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Transgender and Tausug

Meet Fatima Bantuhan, a #Tausug #transgender man from Tawi-Tawi, who is trying to make a life with his partner in #Zamboanga City. Still not fully accepted, he wants #LGBTQIA people to not be afraid. “Just follow what’s in your heart.”

This is part of #KaraniwangLGBTQIA, which Outrage Magazine officially launched on July 26, 2015 to offer vignettes of LGBT people/living, particularly in the Philippines, to give so-called “everyday people” – in this case, the common LGBTQIA people – that chance to share their stories.
As Outrage Magazine editor Michael David C. Tan says: “All our stories are valid – not just the stories of the ‘big shots’. And it’s high time we start telling all our stories.”

Fatima Jawani Bantuhan – 36 years old and originally from Tawi-Tawi in Mindanao – was still young, in elementary school, when he noted he was already into women. As the second of three kids, “even when I was still small, my parents already noticed my non-normative behavior. They let me be, saying I’d eventually change.” And yet when he did not change, “eventually they started limiting my movements. They became strict. But no matter how strict they got, this is already who I am.”

It was not easy for Fatima to live as a transgender man of Islamic faith.

“Yes, I am a Muslim. From Tawi-Tawi. Tausug is my tribe. And for LGBTQIA Tausug, it can be hard because there are lots of limits. Our parents are often against us. In the past, when I first came out, I was also beaten. But I’m always gonna be like this,” he said.

This is why now, Fatima asks Tausug people in particular to “accept LGBTQIA people. We are all the same, humans. We all feel things. We all get hurt. Hopefully people don’t pass judgment anymore. That’s it; we’re all the same.”

“And for LGBTQIA Tausug, it can be hard because there are lots of limits.”

FINDING LOVE

Fatima eventually moved out of Tawi-Tawi, and is now based in Zamboanga City, where he’s making a life with Soraya M. Nasing.

“I have a partner now, yes. We’ve been together for eight years. Last January 8, that’s our 8th anniversary. At first it was a long distance relationship. She was in Saudi Arabia, and I was here, in the Philippines. That’s how it started… we texted each other, made calls. Until we saw each other,” he recalled.

Fatima admitted that even now, making their relationship accepted by family members remains challenging.

“At first our families didn’t like it. For Muslims, this is not allowed. But now my father cares… it’s now okay to them. But they still can’t accept we’re a couple. Just as friends,” he said.

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But this is also why – exactly – they opted to be in Zamboanga City.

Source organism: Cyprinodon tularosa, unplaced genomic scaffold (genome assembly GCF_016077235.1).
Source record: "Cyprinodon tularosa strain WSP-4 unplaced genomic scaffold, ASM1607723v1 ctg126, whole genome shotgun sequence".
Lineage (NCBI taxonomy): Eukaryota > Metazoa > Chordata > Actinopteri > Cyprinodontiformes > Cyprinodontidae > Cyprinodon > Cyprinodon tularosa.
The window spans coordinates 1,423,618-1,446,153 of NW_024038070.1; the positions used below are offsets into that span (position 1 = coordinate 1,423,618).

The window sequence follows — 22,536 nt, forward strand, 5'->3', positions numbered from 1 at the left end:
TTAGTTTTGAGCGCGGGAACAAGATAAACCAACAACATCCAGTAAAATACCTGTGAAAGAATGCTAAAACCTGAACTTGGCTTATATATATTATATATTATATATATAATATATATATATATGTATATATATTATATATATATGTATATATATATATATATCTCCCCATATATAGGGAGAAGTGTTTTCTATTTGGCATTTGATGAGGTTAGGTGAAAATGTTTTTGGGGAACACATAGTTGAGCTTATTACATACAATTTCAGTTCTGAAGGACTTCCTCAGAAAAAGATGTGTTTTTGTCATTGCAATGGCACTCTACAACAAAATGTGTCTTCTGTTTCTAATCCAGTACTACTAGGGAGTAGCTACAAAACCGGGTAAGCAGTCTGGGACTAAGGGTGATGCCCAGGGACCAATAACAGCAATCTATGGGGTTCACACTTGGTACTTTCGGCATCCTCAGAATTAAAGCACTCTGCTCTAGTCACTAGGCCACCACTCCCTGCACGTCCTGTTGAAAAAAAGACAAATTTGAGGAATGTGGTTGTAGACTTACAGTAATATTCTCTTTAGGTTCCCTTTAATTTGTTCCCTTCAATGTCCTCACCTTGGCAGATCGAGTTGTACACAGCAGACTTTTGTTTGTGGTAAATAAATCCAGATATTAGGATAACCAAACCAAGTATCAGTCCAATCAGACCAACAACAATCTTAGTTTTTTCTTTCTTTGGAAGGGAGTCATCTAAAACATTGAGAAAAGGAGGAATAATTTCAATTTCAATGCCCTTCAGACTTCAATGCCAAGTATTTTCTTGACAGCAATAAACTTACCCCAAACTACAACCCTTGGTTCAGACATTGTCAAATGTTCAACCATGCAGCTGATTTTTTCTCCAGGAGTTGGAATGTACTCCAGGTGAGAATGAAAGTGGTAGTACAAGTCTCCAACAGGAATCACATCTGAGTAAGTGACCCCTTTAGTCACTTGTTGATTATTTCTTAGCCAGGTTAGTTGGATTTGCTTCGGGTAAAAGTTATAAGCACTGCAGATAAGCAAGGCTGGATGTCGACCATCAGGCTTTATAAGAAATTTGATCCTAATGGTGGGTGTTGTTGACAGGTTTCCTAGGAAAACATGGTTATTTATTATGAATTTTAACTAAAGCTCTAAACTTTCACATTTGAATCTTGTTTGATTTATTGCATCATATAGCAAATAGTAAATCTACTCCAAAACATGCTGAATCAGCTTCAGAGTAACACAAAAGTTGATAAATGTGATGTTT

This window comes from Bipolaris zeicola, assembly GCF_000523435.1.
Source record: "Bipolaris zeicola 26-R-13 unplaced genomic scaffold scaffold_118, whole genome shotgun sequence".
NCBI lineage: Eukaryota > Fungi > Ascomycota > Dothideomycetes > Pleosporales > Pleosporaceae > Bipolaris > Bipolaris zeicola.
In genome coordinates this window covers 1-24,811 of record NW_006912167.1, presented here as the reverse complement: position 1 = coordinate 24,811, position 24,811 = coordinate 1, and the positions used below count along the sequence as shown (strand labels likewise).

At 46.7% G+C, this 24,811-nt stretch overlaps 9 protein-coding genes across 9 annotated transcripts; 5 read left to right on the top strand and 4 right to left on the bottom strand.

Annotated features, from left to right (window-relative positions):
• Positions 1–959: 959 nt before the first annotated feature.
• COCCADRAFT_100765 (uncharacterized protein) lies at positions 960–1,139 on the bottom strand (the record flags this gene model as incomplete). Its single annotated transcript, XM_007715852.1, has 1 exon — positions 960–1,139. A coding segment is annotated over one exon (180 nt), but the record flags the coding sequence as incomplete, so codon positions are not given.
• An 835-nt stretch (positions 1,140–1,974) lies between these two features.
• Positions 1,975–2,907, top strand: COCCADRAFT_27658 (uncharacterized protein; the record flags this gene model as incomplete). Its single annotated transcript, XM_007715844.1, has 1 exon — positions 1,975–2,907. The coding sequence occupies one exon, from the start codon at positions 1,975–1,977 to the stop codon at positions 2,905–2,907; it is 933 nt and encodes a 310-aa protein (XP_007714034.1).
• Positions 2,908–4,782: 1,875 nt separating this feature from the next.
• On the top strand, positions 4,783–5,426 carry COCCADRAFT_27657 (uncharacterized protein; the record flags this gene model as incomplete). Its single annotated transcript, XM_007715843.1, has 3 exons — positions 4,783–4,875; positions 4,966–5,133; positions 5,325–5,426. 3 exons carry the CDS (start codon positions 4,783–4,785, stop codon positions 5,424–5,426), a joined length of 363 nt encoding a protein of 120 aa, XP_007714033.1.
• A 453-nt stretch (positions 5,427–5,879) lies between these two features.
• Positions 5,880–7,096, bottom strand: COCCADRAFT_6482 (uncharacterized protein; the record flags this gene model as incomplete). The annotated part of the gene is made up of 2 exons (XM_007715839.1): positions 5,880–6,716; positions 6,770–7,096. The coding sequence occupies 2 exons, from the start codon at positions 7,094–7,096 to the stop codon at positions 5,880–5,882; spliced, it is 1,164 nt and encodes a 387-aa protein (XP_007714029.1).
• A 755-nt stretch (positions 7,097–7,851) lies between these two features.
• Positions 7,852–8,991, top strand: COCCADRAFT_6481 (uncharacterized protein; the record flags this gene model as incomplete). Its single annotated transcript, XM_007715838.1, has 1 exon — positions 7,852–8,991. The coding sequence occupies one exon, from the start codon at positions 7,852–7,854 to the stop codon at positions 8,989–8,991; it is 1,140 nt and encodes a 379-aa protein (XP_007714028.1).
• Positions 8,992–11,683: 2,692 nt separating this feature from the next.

“At first our families didn’t like it. For Muslims, this is not allowed. But now my father cares… it’s now okay to them. But they still can’t accept we’re a couple. Just as friends,” he said.

MAKING A LIVING

Fatima studied college, but failed to complete a degree (“I studied until college. But you know young people, they like skipping classes. And so I didn’t complete my studies.”). And yet now, “even if I didn’t finish studying, we have a small business. We sell drinks, lemonades here in Zamboanga,” he said.

The business with Soraya – called MITAYAROS – does okay. “We get by even if we don’t earn much.”

Fatima recalled that “we only had a small capital. At first we even borrowed money, and we have yet to fully pay that. We’re still new, and the business just started.”

For him, “it’s not difficult for LGBTQIA people to open a business, and it’s the same as with non-LGBTQIA people. You just have to work hard. As long as you earn in a good way, your business will be okay.”

This is why for Fatima, LGBTQIA people should consider opening their own venture.

“To LGBTQIA people who want to do business, if you have the patience to work hard, then you’d get what you want. Stop thinking, ‘Oh, I’m losing money’. At first it’s hard, but if you are persistent, everything will be okay,” he said.

For him, “it’s not difficult for LGBTQIA people to open a business, and it’s the same as with non-LGBTQIA people. You just have to work hard. As long as you earn in a good way, your business will be okay.”

And persistence is what Fatimas wants Tausug LGBTQIA people to learn.

“Be yourself. Don’t be afraid to follow what’s in your heart. Don’t fear what people may say. Just follow what’s in your heart,” he ended.

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The founder of Outrage Magazine, Michael David dela Cruz Tan completed BA Communication Studies from University of Newcastle in NSW, Australia; and Master of Development Communication from the University of the Philippines-Open University. He grew up in Mindanao (particularly Kidapawan and Cotabato City), but he "really came out in Sydney" so that "I sort of know what it's like to be gay in a developing, and a developed world". Conversant in Filipino Sign Language, Mick can: photograph, do artworks with mixed media, write (DUH!), shoot flicks, community organize, facilitate, lecture, and research (with pioneering studies under his belt). He authored "Being LGBT in Asia: Philippines Country Report", and "Red Lives" that creatively retells stories from the local HIV community. Among others, Mick received the Catholic Mass Media Awards in 2006 for Best Investigative Journalism, and Art that Matters - Literature from Amnesty Int'l Philippines in 2020. Cross his path is the dare (guarantee: It won't be boring).

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